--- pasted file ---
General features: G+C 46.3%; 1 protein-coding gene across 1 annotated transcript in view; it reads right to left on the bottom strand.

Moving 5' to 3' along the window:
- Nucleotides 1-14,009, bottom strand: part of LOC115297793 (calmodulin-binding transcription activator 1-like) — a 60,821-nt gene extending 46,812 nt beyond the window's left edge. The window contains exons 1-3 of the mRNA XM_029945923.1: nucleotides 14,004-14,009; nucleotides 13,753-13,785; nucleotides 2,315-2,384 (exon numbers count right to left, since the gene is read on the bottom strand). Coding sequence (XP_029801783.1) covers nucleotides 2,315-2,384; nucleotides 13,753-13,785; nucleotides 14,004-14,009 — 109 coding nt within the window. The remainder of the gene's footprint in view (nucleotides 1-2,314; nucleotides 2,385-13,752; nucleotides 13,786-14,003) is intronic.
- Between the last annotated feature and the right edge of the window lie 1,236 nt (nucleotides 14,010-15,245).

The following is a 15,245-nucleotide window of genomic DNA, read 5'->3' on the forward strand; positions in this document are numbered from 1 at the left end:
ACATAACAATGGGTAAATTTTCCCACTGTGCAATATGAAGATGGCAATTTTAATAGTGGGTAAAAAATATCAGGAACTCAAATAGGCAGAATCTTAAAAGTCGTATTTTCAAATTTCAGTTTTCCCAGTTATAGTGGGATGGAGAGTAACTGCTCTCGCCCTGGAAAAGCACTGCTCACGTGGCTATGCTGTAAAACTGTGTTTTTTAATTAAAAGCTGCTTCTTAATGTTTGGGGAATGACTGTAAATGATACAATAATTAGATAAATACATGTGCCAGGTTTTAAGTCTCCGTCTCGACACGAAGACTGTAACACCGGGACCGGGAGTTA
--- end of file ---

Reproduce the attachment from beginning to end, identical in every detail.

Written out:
General features: G+C 46.3%; 1 protein-coding gene across 1 annotated transcript in view; it reads right to left on the bottom strand.

Moving 5' to 3' along the window:
- Nucleotides 1-14,009, bottom strand: part of LOC115297793 (calmodulin-binding transcription activator 1-like) — a 60,821-nt gene extending 46,812 nt beyond the window's left edge. The window contains exons 1-3 of the mRNA XM_029945923.1: nucleotides 14,004-14,009; nucleotides 13,753-13,785; nucleotides 2,315-2,384 (exon numbers count right to left, since the gene is read on the bottom strand). Coding sequence (XP_029801783.1) covers nucleotides 2,315-2,384; nucleotides 13,753-13,785; nucleotides 14,004-14,009 — 109 coding nt within the window. The remainder of the gene's footprint in view (nucleotides 1-2,314; nucleotides 2,385-13,752; nucleotides 13,786-14,003) is intronic.
- Between the last annotated feature and the right edge of the window lie 1,236 nt (nucleotides 14,010-15,245).

The following is a 15,245-nucleotide window of genomic DNA, read 5'->3' on the forward strand; positions in this document are numbered from 1 at the left end:
ACATAACAATGGGTAAATTTTCCCACTGTGCAATATGAAGATGGCAATTTTAATAGTGGGTAAAAAATATCAGGAACTCAAATAGGCAGAATCTTAAAAGTCGTATTTTCAAATTTCAGTTTTCCCAGTTATAGTGGGATGGAGAGTAACTGCTCTCGCCCTGGAAAAGCACTGCTCACGTGGCTATGCTGTAAAACTGTGTTTTTTAATTAAAAGCTGCTTCTTAATGTTTGGGGAATGACTGTAAATGATACAATAATTAGATAAATACATGTGCCAGGTTTTAAGTCTCCGTCTCGACACGAAGACTGTAACACCGGGACCGGGAGTTA